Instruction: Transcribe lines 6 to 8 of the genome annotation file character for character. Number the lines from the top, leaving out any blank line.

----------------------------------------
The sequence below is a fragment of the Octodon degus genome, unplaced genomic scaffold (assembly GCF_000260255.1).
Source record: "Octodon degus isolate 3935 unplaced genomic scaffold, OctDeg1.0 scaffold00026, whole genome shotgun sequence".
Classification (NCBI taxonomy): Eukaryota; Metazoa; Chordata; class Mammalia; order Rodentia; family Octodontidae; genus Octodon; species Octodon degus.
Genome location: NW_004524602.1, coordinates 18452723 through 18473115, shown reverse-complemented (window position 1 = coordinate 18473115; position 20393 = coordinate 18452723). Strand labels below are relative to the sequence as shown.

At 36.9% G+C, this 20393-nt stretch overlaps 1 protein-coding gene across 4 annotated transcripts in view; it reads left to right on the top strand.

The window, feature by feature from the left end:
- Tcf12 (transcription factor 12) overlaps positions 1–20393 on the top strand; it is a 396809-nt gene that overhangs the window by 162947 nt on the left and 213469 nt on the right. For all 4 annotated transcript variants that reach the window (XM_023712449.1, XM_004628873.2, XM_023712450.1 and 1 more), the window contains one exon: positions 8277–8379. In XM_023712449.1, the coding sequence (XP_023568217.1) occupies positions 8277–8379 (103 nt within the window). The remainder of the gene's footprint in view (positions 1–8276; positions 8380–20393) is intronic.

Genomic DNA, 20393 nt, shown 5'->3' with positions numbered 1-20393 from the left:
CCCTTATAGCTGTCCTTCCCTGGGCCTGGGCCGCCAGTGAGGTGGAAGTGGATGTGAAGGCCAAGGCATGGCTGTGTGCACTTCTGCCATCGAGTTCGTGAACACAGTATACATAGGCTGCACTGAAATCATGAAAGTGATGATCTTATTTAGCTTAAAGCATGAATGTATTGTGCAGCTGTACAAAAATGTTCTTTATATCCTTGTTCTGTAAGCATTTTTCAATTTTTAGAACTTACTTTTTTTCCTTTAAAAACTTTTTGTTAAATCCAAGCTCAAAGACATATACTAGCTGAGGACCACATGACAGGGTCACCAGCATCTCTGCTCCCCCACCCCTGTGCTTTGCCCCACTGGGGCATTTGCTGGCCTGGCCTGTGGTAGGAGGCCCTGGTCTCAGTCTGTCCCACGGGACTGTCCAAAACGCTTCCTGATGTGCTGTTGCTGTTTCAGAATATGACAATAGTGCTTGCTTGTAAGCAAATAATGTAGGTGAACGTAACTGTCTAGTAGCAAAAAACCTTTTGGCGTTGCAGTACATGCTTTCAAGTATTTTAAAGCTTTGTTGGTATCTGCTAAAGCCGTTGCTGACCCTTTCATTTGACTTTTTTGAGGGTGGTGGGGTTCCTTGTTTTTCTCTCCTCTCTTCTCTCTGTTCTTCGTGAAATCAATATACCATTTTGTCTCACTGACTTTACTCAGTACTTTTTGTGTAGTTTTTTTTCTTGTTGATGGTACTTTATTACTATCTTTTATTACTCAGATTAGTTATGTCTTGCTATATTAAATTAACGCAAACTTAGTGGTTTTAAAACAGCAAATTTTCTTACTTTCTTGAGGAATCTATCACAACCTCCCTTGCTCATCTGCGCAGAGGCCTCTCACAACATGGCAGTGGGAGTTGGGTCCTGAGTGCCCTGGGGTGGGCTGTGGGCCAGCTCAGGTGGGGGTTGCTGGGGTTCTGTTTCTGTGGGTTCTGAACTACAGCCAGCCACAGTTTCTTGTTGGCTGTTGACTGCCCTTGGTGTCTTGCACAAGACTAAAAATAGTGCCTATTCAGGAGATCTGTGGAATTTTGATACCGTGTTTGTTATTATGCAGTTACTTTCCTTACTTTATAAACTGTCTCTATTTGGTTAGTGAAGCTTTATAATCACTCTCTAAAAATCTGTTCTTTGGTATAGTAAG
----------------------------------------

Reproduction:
The window, feature by feature from the left end:
- Tcf12 (transcription factor 12) overlaps positions 1–20393 on the top strand; it is a 396809-nt gene that overhangs the window by 162947 nt on the left and 213469 nt on the right. For all 4 annotated transcript variants that reach the window (XM_023712449.1, XM_004628873.2, XM_023712450.1 and 1 more), the window contains one exon: positions 8277–8379. In XM_023712449.1, the coding sequence (XP_023568217.1) occupies positions 8277–8379 (103 nt within the window). The remainder of the gene's footprint in view (positions 1–8276; positions 8380–20393) is intronic.

Genomic DNA, 20393 nt, shown 5'->3' with positions numbered 1-20393 from the left: